Types of Self-Pollinating Fruit Trees. There's nothing like planting a fruit tree in the backyard, tending it carefully, and waiting patiently for that first crop of fresh fruit to emerge. But unless you've picked the right kind of tree --- or have room in your garden for more than one --- that long wait might end in disappointment.
There's nothing like planting a fruit tree in the backyard, tending it carefully, and waiting patiently for that first crop of fresh fruit to emerge. But unless you've picked the right kind of tree --- or have room in your garden for more than one --- that long wait might end in disappointment.
A self-pollinating fruit tree, often referred to as self-fruitful, is a tree that doesn't need another variety of fruit tree planted nearby in order to pollinate and bear fruit. These varieties are advantageous for gardeners with small yards, because they allow you to plant only one tree and still have success.
In contrast, cross-pollinating fruit trees must be planted close to at least one other variety of fruit tree in order to bear fruit.
Though there are exceptions, almost all citrus trees are self-pollinating. Likewise, most quince, pomegranate, persimmon and sour cherry trees are also self-fruitful.
Apricots are generally self-pollinating, although the Perfection and Riland varieties are two exceptions, according to the Washington State University Cooperative Extension. Figs are also self-pollinating, except for the Smyrna variety, as are peaches, which also have a few exceptions.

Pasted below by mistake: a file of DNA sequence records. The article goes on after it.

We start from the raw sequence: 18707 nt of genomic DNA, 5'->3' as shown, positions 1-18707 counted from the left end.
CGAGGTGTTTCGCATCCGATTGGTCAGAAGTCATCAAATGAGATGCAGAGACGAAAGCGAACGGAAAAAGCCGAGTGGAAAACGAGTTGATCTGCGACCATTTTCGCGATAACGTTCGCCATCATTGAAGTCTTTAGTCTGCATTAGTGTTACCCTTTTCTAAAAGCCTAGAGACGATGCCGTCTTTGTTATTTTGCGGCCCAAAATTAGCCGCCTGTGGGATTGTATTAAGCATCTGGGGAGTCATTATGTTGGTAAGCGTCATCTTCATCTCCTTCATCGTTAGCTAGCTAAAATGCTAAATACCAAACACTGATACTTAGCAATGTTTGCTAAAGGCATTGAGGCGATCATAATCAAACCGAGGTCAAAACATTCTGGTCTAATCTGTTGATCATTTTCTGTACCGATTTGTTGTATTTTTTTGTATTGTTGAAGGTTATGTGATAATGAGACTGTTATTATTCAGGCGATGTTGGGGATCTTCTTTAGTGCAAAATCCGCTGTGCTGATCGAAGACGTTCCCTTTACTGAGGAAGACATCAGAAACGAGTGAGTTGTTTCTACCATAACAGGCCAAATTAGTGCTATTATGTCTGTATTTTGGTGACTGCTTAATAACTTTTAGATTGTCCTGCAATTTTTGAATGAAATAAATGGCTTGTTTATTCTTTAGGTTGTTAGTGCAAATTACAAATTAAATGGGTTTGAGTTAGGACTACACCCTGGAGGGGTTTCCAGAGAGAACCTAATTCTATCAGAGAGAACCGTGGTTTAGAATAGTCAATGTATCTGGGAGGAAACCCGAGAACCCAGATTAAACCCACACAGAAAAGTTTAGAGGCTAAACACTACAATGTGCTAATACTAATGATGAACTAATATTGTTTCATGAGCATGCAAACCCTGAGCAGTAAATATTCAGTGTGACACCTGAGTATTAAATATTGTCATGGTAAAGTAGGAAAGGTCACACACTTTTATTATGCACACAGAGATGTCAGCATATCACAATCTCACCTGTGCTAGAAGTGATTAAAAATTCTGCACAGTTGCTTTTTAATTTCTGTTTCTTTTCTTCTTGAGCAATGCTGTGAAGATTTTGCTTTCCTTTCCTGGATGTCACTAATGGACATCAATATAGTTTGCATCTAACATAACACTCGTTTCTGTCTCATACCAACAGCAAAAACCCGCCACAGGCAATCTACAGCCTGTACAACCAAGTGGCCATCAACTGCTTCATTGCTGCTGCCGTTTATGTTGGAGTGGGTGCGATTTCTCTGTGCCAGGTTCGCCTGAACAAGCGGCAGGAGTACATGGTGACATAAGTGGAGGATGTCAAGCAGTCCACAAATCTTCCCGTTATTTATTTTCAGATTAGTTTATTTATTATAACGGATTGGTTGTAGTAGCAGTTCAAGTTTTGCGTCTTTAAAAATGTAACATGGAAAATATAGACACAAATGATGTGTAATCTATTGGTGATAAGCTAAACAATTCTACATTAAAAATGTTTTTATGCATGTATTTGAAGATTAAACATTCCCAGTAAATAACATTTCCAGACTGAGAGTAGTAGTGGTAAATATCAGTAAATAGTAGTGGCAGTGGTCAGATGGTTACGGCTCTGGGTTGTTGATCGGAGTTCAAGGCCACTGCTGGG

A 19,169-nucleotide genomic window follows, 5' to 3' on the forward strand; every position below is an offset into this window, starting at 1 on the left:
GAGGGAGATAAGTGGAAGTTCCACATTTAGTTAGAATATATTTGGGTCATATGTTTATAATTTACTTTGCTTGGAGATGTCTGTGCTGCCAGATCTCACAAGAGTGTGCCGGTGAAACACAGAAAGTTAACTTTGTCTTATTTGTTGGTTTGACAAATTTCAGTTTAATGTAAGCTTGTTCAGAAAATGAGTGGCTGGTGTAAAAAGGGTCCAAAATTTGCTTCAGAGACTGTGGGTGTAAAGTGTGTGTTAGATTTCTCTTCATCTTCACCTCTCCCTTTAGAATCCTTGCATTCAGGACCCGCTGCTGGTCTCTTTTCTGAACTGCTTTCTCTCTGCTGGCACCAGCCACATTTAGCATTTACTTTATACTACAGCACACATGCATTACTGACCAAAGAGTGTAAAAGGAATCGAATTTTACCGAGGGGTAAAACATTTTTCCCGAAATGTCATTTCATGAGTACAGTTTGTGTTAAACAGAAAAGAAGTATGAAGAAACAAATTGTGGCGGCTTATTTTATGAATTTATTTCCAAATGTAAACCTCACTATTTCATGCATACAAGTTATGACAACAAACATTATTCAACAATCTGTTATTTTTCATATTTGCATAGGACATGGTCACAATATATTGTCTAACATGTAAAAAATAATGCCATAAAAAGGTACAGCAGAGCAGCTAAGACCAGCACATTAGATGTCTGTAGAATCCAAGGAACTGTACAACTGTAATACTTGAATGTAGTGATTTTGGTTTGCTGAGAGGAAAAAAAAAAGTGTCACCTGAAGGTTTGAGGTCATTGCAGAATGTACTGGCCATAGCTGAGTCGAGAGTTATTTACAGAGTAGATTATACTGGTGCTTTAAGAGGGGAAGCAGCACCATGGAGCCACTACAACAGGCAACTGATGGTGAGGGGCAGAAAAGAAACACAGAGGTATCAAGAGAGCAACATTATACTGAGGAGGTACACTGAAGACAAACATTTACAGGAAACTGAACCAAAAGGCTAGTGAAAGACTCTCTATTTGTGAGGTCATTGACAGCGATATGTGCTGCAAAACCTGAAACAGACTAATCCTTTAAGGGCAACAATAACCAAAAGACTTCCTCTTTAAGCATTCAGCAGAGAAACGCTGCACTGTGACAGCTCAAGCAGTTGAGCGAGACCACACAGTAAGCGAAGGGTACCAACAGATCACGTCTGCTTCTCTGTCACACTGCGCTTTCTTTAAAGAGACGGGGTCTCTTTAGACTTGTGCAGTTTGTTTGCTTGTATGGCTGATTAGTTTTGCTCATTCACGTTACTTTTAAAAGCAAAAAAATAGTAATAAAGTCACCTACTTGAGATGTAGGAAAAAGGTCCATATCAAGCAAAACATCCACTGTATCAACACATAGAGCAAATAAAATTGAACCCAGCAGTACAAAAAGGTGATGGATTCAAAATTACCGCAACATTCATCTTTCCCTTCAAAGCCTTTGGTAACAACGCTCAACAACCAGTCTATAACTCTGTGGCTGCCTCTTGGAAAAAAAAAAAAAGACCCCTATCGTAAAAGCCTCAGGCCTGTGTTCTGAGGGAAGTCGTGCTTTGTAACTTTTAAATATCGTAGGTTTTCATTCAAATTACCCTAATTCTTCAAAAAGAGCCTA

Some varieties of plum, including Stanley, Green Gage and Italian Prune, are self-pollinating.
Most apple, pear, sweet cherry and other varieties of plum than those listed above require cross-pollination, though there are exceptions. Golden Delicious apples, for example, are self-fruitful, but other apple varieties, such as Jonagold or Winesap, must be planted near other varieties so the trees can act as pollinators for one another.
If you want to plant a self-pollinating tree, check with your garden center to be sure the tree you are purchasing will produce fruit on its own.
Natural conditions can play a key role in affecting pollination. Cold weather can reduce insect activity and, as a result, decrease pollination. A freeze can also kill off blossoms, resulting in a lower fruit yield.
Applying insecticide in your garden can also have a harmful impact on the insect and bee populations that pollinate your fruit trees. When possible, avoid using insecticides.
Even for self-pollinating fruit tree varieties, planting more trees can increase yield. If you have space, consider planting more than one variety.
If you're discouraged by poor pollination, encourage bees to visit your garden by planting flowers known to attract bees, such as marigolds, poppies or cosmos, near your fruit tree.
You can also try pollinating the blossoms of the fruit tree by hand. Ask your garden center or local agricultural extension office to show you how to do this properly.
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